On Monday, July 18, we arrived in Timika, Papua, via the 1:50 am flight from Denpasar, Bali. Timika is in the “lowlands, ” a town of around 130,000. It is doubtful that we will ever have cause to go into the city of Timika, but this is where the airport is. It’s a rough place from the sound of it, having the highest rate of HIV/AIDS in Indonesia, and home to occasional tribal wars- yes, spears and bows and arrows in the city streets.
The Rimba Papua is the hotel where Freeport employees are housed on the way to and from the jobsites. It’s a lush resort with pool, golf, restaurant, bar and a few mosquitos. It’s wet, as you can imagine. Our new friend Rama met us there and ushered us to the immigration office in Timika, where we handed over our passports for an indefinite time period. That’s how it’s done here.
The next morning, Tuesday I think, we finally made it to Tembagapura. The choppers don’t run anymore on Tues., Wed., and Thur., so we suffered the 2 and a half ride in the armored bus up 7,000 feet.
Eventually we get to see our new home-away-from-home. It’s a nice two-bedroom apartment on the ground floor with new Ikea kitchen cabinets and and entertainment unit. My sarong from Bali looks nice stapled on the wall. The Hero store across the street will have a TV. No hair dryers, though since 3 years, and I blew mine out in Bali.
“Keep it locked”, EVERYONE has told us, or Papuans will help themselves. “They must not need it, and I do, so I’ll take it,” is the mentality. If your pair of boots is sitting outside the door, and they are too big for the thief, he’ll still take the laces!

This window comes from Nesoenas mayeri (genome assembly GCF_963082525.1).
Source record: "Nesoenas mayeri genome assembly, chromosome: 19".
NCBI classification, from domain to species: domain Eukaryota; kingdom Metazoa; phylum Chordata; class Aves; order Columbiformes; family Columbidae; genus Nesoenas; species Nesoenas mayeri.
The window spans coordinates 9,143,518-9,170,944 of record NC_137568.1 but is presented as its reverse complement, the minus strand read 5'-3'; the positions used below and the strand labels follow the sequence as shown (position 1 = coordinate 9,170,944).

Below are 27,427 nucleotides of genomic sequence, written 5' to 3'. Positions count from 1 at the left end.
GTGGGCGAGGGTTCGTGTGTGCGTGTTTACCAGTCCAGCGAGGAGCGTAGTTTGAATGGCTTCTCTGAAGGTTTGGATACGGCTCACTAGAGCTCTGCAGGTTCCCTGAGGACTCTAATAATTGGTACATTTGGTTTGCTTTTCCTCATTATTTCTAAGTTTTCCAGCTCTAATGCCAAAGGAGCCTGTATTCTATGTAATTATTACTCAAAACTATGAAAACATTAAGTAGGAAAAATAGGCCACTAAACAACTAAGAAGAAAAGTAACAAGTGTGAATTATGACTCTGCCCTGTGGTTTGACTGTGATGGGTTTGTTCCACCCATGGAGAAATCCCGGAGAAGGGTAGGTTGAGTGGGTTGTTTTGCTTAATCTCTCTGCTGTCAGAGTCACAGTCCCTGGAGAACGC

Our refrigerator is stocked with some basics – nice. Funny rectangular bread, fresh veggies!, ground beef, pasta sauce with no seasonings in it, and more. We have a “yard” with moss as grass and uncountable tropical trees and spruces.
I have music on my phone and a good Bluetooth speaker. The gym is across the street so I can work out every day (or never). So is the entire “Shopping”; I can throw a rock and hit it. I’ve met some great gals in passing, Americans and Aussies. We won’t go hungry, since there are these Frito-Lay poser chips and some banana leaves??? I was shocked to find a pair of Lee jeans that fit and look good, though I had to hem them by hand today. I didn’t pack for the cool weather.
Mining towns are probably similar all over the world. When we walked in the bar at the Lupe, we may as well have been in Lead, South Dakota during Homestake’s heyday. The same strong faces on men wearing mining diggers, vests and boots. Only when you look at the other side of the room do you realize that you are definitely NOT in Lead, SD. The pool tables are constantly occupied by beautiful Papuans. They smoke, drink beer, and throw their cans over the hillside! I love it.
Todd is on his first day at work Wednesday. Last night we went to the Lupa Lelah club to meet our old friend Brad, and happened on a going away party for one of the managers. There were another couple of guys whom Todd had met before on this or that job in South Dakota or Wyoming. You think the world is small when you see a friend from Sundance or Belle Fourche in the Spearfish WalMart! He’s quite excited to be part of such a booming mine operation, especially since mining around the world is slowing to a halt.